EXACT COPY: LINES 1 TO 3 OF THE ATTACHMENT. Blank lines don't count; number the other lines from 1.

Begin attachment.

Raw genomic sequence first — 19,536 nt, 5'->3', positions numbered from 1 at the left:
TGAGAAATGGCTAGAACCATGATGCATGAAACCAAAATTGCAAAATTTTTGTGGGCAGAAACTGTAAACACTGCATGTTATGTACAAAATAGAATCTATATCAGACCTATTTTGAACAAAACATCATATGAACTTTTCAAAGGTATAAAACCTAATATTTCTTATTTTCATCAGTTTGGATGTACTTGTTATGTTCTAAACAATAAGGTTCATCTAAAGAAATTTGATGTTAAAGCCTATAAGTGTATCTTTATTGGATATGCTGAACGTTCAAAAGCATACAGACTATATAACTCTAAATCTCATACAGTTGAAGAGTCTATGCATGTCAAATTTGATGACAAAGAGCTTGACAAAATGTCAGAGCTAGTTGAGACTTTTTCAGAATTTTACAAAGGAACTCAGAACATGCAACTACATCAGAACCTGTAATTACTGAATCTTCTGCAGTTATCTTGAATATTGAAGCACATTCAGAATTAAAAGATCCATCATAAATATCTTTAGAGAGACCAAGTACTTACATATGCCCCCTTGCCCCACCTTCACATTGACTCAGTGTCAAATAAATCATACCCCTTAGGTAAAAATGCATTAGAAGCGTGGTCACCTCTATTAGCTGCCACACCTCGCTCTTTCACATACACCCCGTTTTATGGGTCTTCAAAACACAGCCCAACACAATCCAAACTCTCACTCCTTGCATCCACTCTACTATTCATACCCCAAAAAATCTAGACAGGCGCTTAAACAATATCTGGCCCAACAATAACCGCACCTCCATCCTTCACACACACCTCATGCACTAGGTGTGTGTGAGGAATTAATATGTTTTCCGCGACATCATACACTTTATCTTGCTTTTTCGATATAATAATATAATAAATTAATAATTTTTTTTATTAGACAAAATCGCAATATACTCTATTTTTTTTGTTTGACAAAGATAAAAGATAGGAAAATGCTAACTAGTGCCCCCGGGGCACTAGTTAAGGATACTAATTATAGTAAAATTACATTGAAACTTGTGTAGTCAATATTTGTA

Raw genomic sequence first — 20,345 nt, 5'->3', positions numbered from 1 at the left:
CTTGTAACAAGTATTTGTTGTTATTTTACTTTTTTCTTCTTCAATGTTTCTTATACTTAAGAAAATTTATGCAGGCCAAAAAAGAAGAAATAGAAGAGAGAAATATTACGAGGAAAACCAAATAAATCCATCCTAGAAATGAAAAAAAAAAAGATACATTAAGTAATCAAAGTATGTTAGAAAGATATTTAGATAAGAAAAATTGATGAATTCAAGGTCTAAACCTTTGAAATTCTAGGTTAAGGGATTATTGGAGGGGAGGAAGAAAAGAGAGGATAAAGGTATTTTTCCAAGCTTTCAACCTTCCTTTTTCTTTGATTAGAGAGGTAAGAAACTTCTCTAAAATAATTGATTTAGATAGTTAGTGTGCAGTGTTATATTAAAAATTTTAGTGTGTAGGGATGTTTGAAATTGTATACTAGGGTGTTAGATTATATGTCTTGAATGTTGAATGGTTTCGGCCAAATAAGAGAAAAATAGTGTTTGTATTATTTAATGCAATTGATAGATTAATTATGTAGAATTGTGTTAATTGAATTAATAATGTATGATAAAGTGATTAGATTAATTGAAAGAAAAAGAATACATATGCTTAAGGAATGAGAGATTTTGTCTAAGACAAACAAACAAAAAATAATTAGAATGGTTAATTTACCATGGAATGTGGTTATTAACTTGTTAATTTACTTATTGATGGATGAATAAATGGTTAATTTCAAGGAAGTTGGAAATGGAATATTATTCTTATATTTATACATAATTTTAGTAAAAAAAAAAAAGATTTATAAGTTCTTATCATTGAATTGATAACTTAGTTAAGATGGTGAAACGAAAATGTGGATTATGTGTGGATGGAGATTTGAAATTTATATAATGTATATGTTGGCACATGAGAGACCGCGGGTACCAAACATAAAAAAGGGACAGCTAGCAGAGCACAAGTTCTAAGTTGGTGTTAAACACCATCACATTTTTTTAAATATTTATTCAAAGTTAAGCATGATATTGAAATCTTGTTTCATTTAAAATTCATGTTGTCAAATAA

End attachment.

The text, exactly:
Raw genomic sequence first — 19,536 nt, 5'->3', positions numbered from 1 at the left:
TGAGAAATGGCTAGAACCATGATGCATGAAACCAAAATTGCAAAATTTTTGTGGGCAGAAACTGTAAACACTGCATGTTATGTACAAAATAGAATCTATATCAGACCTATTTTGAACAAAACATCATATGAACTTTTCAAAGGTATAAAACCTAATATTTCTTATTTTCATCAGTTTGGATGTACTTGTTATGTTCTAAACAATAAGGTTCATCTAAAGAAATTTGATGTTAAAGCCTATAAGTGTATCTTTATTGGATATGCTGAACGTTCAAAAGCATACAGACTATATAACTCTAAATCTCATACAGTTGAAGAGTCTATGCATGTCAAATTTGATGACAAAGAGCTTGACAAAATGTCAGAGCTAGTTGAGACTTTTTCAGAATTTTACAAAGGAACTCAGAACATGCAACTACATCAGAACCTGTAATTACTGAATCTTCTGCAGTTATCTTGAATATTGAAGCACATTCAGAATTAAAAGATCCATCATAAATATCTTTAGAGAGACCAAGTACTTACATATGCCCCCTTGCCCCACCTTCACATTGACTCAGTGTCAAATAAATCATACCCCTTAGGTAAAAATGCATTAGAAGCGTGGTCACCTCTATTAGCTGCCACACCTCGCTCTTTCACATACACCCCGTTTTATGGGTCTTCAAAACACAGCCCAACACAATCCAAACTCTCACTCCTTGCATCCACTCTACTATTCATACCCCAAAAAATCTAGACAGGCGCTTAAACAATATCTGGCCCAACAATAACCGCACCTCCATCCTTCACACACACCTCATGCACTAGGTGTGTGTGAGGAATTAATATGTTTTCCGCGACATCATACACTTTATCTTGCTTTTTCGATATAATAATATAATAAATTAATAATTTTTTTTATTAGACAAAATCGCAATATACTCTATTTTTTTTGTTTGACAAAGATAAAAGATAGGAAAATGCTAACTAGTGCCCCCGGGGCACTAGTTAAGGATACTAATTATAGTAAAATTACATTGAAACTTGTGTAGTCAATATTTGTA

Raw genomic sequence first — 20,345 nt, 5'->3', positions numbered from 1 at the left: